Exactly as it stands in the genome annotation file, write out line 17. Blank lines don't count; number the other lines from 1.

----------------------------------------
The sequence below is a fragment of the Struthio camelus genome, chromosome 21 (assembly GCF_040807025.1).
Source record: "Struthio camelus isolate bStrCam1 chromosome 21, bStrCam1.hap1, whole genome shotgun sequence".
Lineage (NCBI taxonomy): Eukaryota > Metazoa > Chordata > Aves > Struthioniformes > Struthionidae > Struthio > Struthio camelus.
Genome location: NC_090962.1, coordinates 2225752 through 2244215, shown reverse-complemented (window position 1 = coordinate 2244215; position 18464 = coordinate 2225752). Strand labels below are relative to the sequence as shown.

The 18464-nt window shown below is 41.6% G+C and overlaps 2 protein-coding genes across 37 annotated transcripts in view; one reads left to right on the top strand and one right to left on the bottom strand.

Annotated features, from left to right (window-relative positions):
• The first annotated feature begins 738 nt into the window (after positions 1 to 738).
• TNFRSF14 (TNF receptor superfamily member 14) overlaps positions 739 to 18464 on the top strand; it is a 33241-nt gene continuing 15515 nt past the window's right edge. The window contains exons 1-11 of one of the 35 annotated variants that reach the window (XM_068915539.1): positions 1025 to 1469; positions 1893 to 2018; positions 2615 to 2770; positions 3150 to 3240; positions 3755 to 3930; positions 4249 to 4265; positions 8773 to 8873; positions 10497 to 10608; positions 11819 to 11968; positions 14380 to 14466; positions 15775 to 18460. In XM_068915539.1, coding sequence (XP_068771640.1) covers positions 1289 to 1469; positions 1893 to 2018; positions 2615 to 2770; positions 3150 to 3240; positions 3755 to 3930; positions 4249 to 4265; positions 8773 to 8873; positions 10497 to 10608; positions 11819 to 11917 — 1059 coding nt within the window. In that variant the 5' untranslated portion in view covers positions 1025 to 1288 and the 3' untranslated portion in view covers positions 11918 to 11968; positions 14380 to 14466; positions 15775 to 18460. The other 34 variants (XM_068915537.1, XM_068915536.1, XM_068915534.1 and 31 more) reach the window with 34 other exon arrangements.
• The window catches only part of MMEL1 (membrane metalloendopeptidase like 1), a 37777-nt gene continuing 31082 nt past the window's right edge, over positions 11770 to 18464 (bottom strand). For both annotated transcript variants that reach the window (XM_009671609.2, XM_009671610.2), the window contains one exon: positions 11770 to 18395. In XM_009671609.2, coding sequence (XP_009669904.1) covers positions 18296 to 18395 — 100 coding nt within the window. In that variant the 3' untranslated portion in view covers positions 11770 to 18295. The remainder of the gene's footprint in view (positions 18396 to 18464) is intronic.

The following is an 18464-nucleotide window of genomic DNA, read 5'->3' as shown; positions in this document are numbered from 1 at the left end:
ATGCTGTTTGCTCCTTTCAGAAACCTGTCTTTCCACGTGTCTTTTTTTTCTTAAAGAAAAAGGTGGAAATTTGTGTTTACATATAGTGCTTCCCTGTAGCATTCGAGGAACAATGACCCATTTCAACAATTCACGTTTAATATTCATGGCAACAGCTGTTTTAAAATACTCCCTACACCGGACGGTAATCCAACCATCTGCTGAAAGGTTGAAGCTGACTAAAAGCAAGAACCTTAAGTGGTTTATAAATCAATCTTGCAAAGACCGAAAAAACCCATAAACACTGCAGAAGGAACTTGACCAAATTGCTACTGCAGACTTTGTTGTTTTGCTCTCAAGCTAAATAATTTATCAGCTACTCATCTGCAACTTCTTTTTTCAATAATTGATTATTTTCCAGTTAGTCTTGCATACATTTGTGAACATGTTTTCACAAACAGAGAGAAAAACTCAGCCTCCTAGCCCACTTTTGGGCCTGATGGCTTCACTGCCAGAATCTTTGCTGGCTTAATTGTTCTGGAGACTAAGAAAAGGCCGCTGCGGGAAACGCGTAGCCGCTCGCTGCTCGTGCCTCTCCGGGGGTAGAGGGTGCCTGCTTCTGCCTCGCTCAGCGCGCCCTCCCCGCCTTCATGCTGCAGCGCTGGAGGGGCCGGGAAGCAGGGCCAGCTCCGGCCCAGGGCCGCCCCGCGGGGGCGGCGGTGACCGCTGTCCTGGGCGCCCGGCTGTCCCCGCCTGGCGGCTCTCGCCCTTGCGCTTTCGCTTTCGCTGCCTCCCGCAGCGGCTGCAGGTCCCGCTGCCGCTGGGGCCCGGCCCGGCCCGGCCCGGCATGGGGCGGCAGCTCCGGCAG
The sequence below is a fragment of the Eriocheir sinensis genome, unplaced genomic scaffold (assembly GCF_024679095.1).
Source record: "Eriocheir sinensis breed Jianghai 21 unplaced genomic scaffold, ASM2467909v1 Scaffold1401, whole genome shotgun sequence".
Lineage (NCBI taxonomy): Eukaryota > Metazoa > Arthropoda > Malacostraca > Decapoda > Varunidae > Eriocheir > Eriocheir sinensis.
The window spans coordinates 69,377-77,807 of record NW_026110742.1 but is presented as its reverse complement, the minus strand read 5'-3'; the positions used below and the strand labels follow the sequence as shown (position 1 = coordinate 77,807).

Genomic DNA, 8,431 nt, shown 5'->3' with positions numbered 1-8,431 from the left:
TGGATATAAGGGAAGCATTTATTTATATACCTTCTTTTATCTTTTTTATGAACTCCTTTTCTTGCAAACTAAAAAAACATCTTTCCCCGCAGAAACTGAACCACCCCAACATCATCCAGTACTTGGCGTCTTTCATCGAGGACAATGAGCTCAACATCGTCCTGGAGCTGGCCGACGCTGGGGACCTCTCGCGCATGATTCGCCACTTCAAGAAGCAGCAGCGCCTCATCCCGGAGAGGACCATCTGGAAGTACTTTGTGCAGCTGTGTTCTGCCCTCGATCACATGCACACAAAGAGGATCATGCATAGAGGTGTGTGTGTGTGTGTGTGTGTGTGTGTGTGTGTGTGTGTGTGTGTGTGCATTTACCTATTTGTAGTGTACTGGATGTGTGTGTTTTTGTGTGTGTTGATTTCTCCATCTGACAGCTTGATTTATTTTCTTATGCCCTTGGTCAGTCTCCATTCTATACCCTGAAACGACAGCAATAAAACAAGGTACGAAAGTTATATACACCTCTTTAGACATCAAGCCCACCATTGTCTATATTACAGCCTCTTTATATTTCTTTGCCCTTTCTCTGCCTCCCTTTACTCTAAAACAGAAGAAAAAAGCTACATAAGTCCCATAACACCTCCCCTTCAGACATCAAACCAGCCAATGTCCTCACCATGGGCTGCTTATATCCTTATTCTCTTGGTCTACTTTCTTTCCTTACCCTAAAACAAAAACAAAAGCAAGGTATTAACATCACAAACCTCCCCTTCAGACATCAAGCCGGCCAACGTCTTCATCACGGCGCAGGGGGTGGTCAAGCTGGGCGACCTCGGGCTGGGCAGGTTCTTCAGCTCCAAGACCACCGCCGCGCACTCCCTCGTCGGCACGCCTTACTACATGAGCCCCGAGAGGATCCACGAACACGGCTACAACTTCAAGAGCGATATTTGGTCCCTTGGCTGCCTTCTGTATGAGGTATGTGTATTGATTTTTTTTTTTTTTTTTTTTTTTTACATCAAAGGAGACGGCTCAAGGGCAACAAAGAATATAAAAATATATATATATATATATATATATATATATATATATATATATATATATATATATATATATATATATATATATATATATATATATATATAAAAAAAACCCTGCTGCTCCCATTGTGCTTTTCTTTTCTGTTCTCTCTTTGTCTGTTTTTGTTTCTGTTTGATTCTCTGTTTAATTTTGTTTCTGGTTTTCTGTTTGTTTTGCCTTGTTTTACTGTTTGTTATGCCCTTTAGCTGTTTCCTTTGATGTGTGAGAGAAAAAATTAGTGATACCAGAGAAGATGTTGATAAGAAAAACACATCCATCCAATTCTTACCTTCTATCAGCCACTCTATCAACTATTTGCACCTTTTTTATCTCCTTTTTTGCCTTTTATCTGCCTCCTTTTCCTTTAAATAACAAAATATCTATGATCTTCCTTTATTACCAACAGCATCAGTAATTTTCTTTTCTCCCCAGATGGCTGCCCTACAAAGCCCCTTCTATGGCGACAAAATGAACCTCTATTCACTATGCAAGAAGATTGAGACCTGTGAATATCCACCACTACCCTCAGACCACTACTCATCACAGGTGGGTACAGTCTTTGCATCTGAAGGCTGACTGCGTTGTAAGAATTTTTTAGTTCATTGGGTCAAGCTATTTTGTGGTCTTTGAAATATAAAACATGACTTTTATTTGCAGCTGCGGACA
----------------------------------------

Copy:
TGGATATAAGGGAAGCATTTATTTATATACCTTCTTTTATCTTTTTTATGAACTCCTTTTCTTGCAAACTAAAAAAACATCTTTCCCCGCAGAAACTGAACCACCCCAACATCATCCAGTACTTGGCGTCTTTCATCGAGGACAATGAGCTCAACATCGTCCTGGAGCTGGCCGACGCTGGGGACCTCTCGCGCATGATTCGCCACTTCAAGAAGCAGCAGCGCCTCATCCCGGAGAGGACCATCTGGAAGTACTTTGTGCAGCTGTGTTCTGCCCTCGATCACATGCACACAAAGAGGATCATGCATAGAGGTGTGTGTGTGTGTGTGTGTGTGTGTGTGTGTGTGTGTGTGTGTGTGTGCATTTACCTATTTGTAGTGTACTGGATGTGTGTGTTTTTGTGTGTGTTGATTTCTCCATCTGACAGCTTGATTTATTTTCTTATGCCCTTGGTCAGTCTCCATTCTATACCCTGAAACGACAGCAATAAAACAAGGTACGAAAGTTATATACACCTCTTTAGACATCAAGCCCACCATTGTCTATATTACAGCCTCTTTATATTTCTTTGCCCTTTCTCTGCCTCCCTTTACTCTAAAACAGAAGAAAAAAGCTACATAAGTCCCATAACACCTCCCCTTCAGACATCAAACCAGCCAATGTCCTCACCATGGGCTGCTTATATCCTTATTCTCTTGGTCTACTTTCTTTCCTTACCCTAAAACAAAAACAAAAGCAAGGTATTAACATCACAAACCTCCCCTTCAGACATCAAGCCGGCCAACGTCTTCATCACGGCGCAGGGGGTGGTCAAGCTGGGCGACCTCGGGCTGGGCAGGTTCTTCAGCTCCAAGACCACCGCCGCGCACTCCCTCGTCGGCACGCCTTACTACATGAGCCCCGAGAGGATCCACGAACACGGCTACAACTTCAAGAGCGATATTTGGTCCCTTGGCTGCCTTCTGTATGAGGTATGTGTATTGATTTTTTTTTTTTTTTTTTTTTTTTACATCAAAGGAGACGGCTCAAGGGCAACAAAGAATATAAAAATATATATATATATATATATATATATATATATATATATATATATATATATATATATATATATATATATATATATATATATATATATATAAAAAAAACCCTGCTGCTCCCATTGTGCTTTTCTTTTCTGTTCTCTCTTTGTCTGTTTTTGTTTCTGTTTGATTCTCTGTTTAATTTTGTTTCTGGTTTTCTGTTTGTTTTGCCTTGTTTTACTGTTTGTTATGCCCTTTAGCTGTTTCCTTTGATGTGTGAGAGAAAAAATTAGTGATACCAGAGAAGATGTTGATAAGAAAAACACATCCATCCAATTCTTACCTTCTATCAGCCACTCTATCAACTATTTGCACCTTTTTTATCTCCTTTTTTGCCTTTTATCTGCCTCCTTTTCCTTTAAATAACAAAATATCTATGATCTTCCTTTATTACCAACAGCATCAGTAATTTTCTTTTCTCCCCAGATGGCTGCCCTACAAAGCCCCTTCTATGGCGACAAAATGAACCTCTATTCACTATGCAAGAAGATTGAGACCTGTGAATATCCACCACTACCCTCAGACCACTACTCATCACAGGTGGGTACAGTCTTTGCATCTGAAGGCTGACTGCGTTGTAAGAATTTTTTAGTTCATTGGGTCAAGCTATTTTGTGGTCTTTGAAATATAAAACATGACTTTTATTTGCAGCTGCGGACA